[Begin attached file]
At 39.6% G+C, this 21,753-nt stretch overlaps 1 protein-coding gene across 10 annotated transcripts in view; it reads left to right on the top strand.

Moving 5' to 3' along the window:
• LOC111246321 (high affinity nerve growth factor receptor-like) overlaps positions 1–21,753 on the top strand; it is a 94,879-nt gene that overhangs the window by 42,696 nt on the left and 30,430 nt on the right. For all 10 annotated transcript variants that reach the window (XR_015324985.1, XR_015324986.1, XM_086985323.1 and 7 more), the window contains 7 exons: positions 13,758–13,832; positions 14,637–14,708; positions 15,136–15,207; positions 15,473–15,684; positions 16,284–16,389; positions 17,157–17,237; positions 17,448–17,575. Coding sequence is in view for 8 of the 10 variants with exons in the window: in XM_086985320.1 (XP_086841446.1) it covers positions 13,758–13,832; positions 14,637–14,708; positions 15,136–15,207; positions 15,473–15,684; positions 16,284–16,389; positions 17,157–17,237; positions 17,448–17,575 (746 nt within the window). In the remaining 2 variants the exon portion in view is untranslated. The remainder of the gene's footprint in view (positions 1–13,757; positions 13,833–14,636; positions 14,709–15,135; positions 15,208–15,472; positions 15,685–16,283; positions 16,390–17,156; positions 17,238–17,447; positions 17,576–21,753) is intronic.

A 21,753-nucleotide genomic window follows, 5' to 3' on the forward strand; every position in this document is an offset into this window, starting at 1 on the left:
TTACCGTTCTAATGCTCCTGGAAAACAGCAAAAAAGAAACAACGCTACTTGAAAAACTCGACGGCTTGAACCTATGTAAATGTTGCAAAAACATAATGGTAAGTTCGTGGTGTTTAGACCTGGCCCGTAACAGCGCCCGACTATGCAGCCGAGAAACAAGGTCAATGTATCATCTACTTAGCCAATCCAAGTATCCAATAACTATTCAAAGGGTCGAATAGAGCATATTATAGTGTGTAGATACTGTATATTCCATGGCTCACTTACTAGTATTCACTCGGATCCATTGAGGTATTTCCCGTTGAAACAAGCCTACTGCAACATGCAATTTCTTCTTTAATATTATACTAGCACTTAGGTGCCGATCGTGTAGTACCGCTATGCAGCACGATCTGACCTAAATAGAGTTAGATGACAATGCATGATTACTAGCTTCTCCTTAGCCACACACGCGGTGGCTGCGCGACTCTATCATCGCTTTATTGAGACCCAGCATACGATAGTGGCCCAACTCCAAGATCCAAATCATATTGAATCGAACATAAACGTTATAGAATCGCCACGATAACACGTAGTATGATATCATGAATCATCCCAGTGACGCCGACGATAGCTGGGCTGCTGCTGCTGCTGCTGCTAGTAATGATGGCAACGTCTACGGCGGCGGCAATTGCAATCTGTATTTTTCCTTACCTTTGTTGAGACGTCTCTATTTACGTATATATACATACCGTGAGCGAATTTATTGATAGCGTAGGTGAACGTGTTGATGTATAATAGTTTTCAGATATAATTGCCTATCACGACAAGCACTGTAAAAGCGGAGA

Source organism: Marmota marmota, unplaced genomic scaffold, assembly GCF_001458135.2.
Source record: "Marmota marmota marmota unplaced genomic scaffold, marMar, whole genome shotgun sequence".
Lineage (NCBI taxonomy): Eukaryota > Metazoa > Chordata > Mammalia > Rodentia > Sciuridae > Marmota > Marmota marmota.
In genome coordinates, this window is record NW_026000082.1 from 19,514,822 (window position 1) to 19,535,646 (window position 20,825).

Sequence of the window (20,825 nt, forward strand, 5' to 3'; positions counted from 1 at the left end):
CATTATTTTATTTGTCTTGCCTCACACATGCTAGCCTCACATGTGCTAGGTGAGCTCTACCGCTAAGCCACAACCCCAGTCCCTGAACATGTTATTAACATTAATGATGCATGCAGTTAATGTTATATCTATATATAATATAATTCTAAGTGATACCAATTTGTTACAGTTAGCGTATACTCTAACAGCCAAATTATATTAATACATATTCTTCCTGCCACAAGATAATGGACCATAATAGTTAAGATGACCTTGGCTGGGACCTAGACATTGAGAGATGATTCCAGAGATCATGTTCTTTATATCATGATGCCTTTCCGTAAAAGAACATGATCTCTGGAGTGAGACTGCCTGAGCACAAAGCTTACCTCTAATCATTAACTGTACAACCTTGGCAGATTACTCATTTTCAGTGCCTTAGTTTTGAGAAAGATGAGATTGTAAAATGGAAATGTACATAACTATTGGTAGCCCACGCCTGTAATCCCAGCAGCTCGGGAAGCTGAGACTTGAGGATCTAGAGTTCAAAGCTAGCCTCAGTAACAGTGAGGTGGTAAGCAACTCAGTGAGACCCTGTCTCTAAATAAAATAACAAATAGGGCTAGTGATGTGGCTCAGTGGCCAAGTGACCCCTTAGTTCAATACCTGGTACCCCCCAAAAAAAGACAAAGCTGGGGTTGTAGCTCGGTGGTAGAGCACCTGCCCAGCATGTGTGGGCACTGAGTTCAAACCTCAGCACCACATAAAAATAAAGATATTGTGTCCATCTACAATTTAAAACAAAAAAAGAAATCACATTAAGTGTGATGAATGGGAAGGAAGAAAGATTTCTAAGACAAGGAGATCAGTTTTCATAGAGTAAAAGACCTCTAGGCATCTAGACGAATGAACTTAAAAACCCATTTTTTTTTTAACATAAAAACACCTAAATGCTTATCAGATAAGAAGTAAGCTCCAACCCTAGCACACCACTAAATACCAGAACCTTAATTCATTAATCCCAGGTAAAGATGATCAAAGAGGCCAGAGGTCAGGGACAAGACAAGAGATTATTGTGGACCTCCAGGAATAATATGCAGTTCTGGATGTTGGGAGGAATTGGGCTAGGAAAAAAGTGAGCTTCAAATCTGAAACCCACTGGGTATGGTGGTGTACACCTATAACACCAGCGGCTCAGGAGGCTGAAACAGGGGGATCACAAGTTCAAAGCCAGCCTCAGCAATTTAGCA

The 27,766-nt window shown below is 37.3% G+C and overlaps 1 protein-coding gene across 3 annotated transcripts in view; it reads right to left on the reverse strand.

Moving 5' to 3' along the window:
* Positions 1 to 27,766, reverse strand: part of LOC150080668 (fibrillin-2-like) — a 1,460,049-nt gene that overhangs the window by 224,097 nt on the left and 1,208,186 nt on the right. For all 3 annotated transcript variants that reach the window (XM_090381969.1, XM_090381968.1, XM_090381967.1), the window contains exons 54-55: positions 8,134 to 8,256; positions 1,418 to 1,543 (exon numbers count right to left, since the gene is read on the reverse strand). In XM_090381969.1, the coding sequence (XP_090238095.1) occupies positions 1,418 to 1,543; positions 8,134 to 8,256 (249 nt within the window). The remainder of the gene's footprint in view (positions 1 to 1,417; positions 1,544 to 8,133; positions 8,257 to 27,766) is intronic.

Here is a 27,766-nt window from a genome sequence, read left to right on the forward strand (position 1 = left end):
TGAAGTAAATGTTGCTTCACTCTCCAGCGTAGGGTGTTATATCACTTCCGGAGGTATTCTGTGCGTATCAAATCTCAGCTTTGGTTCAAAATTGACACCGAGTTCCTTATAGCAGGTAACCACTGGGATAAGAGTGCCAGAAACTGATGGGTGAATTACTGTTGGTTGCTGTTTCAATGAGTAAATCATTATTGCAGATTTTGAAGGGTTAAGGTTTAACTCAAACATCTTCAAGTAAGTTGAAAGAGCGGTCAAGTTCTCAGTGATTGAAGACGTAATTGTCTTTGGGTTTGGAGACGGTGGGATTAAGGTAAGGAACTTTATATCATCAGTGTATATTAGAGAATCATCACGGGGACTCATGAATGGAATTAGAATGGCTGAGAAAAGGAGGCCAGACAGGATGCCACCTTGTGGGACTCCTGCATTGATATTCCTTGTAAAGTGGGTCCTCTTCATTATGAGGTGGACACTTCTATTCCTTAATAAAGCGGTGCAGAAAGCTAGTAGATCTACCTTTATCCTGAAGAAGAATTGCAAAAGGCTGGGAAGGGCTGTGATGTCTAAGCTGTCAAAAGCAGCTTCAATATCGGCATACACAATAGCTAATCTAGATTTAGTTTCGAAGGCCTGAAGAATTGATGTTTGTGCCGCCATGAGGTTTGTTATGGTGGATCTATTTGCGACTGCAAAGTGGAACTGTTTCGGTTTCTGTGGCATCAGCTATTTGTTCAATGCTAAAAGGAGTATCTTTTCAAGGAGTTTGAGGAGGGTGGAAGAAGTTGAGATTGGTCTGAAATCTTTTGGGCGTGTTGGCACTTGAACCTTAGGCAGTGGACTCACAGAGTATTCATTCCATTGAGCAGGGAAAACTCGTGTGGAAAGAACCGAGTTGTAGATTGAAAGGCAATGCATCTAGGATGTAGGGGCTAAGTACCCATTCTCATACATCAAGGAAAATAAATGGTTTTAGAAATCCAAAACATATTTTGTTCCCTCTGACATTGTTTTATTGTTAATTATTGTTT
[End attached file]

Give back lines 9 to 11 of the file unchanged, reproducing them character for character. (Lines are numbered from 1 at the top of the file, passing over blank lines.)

In genome coordinates, this window is record NW_026000082.1 from 19,514,822 (window position 1) to 19,535,646 (window position 20,825).

Sequence of the window (20,825 nt, forward strand, 5' to 3'; positions counted from 1 at the left end):
CATTATTTTATTTGTCTTGCCTCACACATGCTAGCCTCACATGTGCTAGGTGAGCTCTACCGCTAAGCCACAACCCCAGTCCCTGAACATGTTATTAACATTAATGATGCATGCAGTTAATGTTATATCTATATATAATATAATTCTAAGTGATACCAATTTGTTACAGTTAGCGTATACTCTAACAGCCAAATTATATTAATACATATTCTTCCTGCCACAAGATAATGGACCATAATAGTTAAGATGACCTTGGCTGGGACCTAGACATTGAGAGATGATTCCAGAGATCATGTTCTTTATATCATGATGCCTTTCCGTAAAAGAACATGATCTCTGGAGTGAGACTGCCTGAGCACAAAGCTTACCTCTAATCATTAACTGTACAACCTTGGCAGATTACTCATTTTCAGTGCCTTAGTTTTGAGAAAGATGAGATTGTAAAATGGAAATGTACATAACTATTGGTAGCCCACGCCTGTAATCCCAGCAGCTCGGGAAGCTGAGACTTGAGGATCTAGAGTTCAAAGCTAGCCTCAGTAACAGTGAGGTGGTAAGCAACTCAGTGAGACCCTGTCTCTAAATAAAATAACAAATAGGGCTAGTGATGTGGCTCAGTGGCCAAGTGACCCCTTAGTTCAATACCTGGTACCCCCCAAAAAAAGACAAAGCTGGGGTTGTAGCTCGGTGGTAGAGCACCTGCCCAGCATGTGTGGGCACTGAGTTCAAACCTCAGCACCACATAAAAATAAAGATATTGTGTCCATCTACAATTTAAAACAAAAAAAGAAATCACATTAAGTGTGATGAATGGGAAGGAAGAAAGATTTCTAAGACAAGGAGATCAGTTTTCATAGAGTAAAAGACCTCTAGGCATCTAGACGAATGAACTTAAAAACCCATTTTTTTTTTAACATAAAAACACCTAAATGCTTATCAGATAAGAAGTAAGCTCCAACCCTAGCACACCACTAAATACCAGAACCTTAATTCATTAATCCCAGGTAAAGATGATCAAAGAGGCCAGAGGTCAGGGACAAGACAAGAGATTATTGTGGACCTCCAGGAATAATATGCAGTTCTGGATGTTGGGAGGAATTGGGCTAGGAAAAAAGTGAGCTTCAAATCTGAAACCCACTGGGTATGGTGGTGTACACCTATAACACCAGCGGCTCAGGAGGCTGAAACAGGGGGATCACAAGTTCAAAGCCAGCCTCAGCAATTTAGCA